A Blog post
The Power of Pre-Commitment
- Apr 30, 2018
- Jared Wells
- In Uncategorized
- 0 Comments
As I always say, “yesterday me” is smarter than “today me”. That is, what I knew, yesterday, that I should do today will almost always be a better plan that what I will decide, today, that I should be doing instead. Yesterday, I knew that I needed finalize the "Getting a Head Start on Finals" Workshop plans, but once I got to today, other, less valuable tasks showed up to try to distract me from accomplishing a much more important task. So if we can already determine what the most important things to accomplish are, why do we have trouble getting them done? Two reasons: first, we didn’t stop and think, yesterday, about what should be done today. We CAN plan, but we don’t; we act purely in the moment and react to the crises that come up as a result of a lack of a plan. This is like ignoring the advice of a personal trainer or a coach. They know better than you, so listen to them! Secondly, and the purpose of this email, is they arrive at the scheduled time to accomplish the pre-determined task, and they talk themselves out of it. And the reasons given for changing course, as I’m sure you know from your own experience, are usually not sound. A conversation between the two might sound something like this: Yesterday Student: We need to get started on the paper right when we get home from school. That way, if we need help on it like we’ve needed in the past, we’ll have time to go over it with our tutor that evening Today Student: Yeah, but we know what we need to do. We’re not going to need help. We can work on it this evening. Yesterday Student: Yes, but the essay took longer than we thought last time. Remember, we were up until 1pm last time! Today Student: That isn’t going to happen this time. Let’s play video games instead. Yesterday Student: That’s why we were up until 1pm last time! If your son or daughter overheard this conversation between two friends of theirs, they would almost certainly advise “Today Student” to listen to “Yesterday Student”. And yet, this conversation plays out (more or less consciously) in the minds of students every day. Even in the minds of successful students who do heed the advice of “Yesterday Student” it can be a struggle. One way that students can help make sure that “Yesterday Student” is listened to is by pre-committing. What this means is that the student finds ways to disallow “Today Student” from changing plans in the moment. For me, some examples of pre-commitment are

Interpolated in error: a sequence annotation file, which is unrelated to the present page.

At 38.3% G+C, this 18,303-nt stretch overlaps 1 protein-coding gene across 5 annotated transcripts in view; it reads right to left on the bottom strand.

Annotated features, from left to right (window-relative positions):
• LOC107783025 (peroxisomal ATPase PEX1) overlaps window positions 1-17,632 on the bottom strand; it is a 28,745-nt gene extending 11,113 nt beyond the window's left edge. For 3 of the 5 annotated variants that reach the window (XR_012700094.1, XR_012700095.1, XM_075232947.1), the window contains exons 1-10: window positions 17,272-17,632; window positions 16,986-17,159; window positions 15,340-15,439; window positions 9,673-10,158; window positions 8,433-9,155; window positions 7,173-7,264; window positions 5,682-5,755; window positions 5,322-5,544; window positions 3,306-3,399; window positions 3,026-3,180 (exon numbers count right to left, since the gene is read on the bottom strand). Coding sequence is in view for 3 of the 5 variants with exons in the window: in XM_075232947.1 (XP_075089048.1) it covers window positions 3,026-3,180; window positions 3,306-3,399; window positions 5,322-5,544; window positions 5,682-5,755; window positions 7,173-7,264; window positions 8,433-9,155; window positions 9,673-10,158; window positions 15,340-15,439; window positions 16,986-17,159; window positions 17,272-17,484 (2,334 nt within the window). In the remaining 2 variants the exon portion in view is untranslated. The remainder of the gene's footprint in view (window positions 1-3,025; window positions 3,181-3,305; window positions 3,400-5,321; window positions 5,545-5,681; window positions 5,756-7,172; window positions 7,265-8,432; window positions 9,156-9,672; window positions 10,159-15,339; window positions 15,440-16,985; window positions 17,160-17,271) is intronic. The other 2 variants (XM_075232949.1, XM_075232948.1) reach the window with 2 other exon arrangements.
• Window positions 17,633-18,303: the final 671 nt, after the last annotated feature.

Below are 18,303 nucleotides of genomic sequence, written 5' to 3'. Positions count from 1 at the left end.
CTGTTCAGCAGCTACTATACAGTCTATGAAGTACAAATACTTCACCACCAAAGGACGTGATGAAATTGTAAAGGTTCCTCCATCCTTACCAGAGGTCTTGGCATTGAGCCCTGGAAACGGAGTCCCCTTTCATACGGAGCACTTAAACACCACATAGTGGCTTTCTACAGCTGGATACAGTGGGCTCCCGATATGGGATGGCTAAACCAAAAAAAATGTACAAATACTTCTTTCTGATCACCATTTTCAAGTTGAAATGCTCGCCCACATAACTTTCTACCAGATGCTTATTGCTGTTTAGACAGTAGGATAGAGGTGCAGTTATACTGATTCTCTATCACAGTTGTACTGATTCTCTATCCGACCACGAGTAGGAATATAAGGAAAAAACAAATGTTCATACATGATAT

- Having a gym partner I meet at the gym at the same time every day
- Using Focusmate to schedule focused work sessions and using the Forest app to prevent myself from getting distracted by my phone during those work sessions
- Packing myself a healthy lunch in the morning so I don’t choose in the afternoon to eat something unhealthy
- Change my social media passwords to long, difficult to type passwords to make logging in to social media a more challenging, conscious process.
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